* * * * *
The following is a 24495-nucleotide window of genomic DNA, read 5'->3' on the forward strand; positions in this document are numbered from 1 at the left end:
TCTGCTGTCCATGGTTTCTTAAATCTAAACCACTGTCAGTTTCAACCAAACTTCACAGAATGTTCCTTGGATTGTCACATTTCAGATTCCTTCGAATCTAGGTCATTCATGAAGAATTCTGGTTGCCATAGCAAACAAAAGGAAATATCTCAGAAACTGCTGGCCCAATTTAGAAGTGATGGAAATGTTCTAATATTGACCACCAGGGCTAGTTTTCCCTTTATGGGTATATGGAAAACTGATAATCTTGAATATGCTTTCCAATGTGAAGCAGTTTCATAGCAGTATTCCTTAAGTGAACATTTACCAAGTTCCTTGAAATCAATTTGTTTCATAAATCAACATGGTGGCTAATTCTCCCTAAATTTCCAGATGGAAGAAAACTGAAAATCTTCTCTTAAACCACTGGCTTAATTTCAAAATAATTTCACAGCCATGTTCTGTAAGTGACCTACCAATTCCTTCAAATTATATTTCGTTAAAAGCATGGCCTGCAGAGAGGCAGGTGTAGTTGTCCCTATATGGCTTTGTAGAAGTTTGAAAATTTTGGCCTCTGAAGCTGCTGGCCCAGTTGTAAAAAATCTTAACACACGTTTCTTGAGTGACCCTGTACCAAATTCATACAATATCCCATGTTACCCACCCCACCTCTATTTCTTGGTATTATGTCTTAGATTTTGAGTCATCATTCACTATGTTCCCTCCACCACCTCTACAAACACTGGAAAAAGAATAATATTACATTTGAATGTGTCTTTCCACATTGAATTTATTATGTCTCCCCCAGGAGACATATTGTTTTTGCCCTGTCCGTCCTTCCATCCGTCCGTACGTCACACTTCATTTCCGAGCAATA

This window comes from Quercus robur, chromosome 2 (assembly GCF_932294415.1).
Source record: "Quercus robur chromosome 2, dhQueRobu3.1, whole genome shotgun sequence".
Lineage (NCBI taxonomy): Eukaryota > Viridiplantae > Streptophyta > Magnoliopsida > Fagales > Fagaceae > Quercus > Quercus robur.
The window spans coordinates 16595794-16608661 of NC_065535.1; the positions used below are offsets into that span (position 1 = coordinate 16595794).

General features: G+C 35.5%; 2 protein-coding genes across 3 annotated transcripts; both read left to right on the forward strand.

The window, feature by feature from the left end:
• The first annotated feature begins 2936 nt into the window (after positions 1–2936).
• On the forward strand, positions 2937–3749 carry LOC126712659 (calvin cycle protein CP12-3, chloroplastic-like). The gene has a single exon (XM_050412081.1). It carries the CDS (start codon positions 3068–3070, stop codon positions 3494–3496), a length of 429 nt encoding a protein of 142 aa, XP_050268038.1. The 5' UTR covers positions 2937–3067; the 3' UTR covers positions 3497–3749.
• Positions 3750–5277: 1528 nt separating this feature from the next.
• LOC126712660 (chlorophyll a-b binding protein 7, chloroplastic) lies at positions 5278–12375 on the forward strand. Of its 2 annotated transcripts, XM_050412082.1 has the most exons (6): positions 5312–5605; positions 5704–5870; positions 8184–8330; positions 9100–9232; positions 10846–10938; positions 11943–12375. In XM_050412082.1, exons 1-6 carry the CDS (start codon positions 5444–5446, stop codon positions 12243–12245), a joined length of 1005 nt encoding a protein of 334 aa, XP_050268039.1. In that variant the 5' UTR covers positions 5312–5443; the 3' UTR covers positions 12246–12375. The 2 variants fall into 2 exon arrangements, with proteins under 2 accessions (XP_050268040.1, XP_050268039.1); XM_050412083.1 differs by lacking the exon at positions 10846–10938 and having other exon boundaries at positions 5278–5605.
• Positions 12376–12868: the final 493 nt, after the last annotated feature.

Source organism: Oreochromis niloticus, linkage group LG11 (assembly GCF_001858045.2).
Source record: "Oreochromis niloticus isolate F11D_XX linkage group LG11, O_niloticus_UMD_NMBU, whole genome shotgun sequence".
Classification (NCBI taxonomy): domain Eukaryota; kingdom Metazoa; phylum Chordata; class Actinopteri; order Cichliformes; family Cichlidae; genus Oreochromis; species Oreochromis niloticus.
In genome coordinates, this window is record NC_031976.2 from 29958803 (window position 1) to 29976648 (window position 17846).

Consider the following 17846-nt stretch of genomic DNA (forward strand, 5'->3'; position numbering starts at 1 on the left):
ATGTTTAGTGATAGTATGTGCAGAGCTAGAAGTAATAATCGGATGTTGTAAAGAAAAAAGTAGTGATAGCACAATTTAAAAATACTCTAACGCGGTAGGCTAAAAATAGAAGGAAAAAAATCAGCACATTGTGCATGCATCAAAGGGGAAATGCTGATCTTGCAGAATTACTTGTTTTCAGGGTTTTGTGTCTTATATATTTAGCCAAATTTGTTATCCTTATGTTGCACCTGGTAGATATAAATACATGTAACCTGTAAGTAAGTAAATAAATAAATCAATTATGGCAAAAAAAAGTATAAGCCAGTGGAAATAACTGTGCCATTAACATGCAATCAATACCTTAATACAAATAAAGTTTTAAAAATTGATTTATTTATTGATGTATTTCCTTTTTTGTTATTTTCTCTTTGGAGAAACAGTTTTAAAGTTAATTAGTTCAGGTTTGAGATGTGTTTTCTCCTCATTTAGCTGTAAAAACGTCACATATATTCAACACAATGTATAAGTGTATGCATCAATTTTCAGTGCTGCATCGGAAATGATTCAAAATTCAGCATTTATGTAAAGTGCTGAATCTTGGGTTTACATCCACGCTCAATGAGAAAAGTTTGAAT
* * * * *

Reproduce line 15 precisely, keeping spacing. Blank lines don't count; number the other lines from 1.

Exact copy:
Source record: "Oreochromis niloticus isolate F11D_XX linkage group LG11, O_niloticus_UMD_NMBU, whole genome shotgun sequence".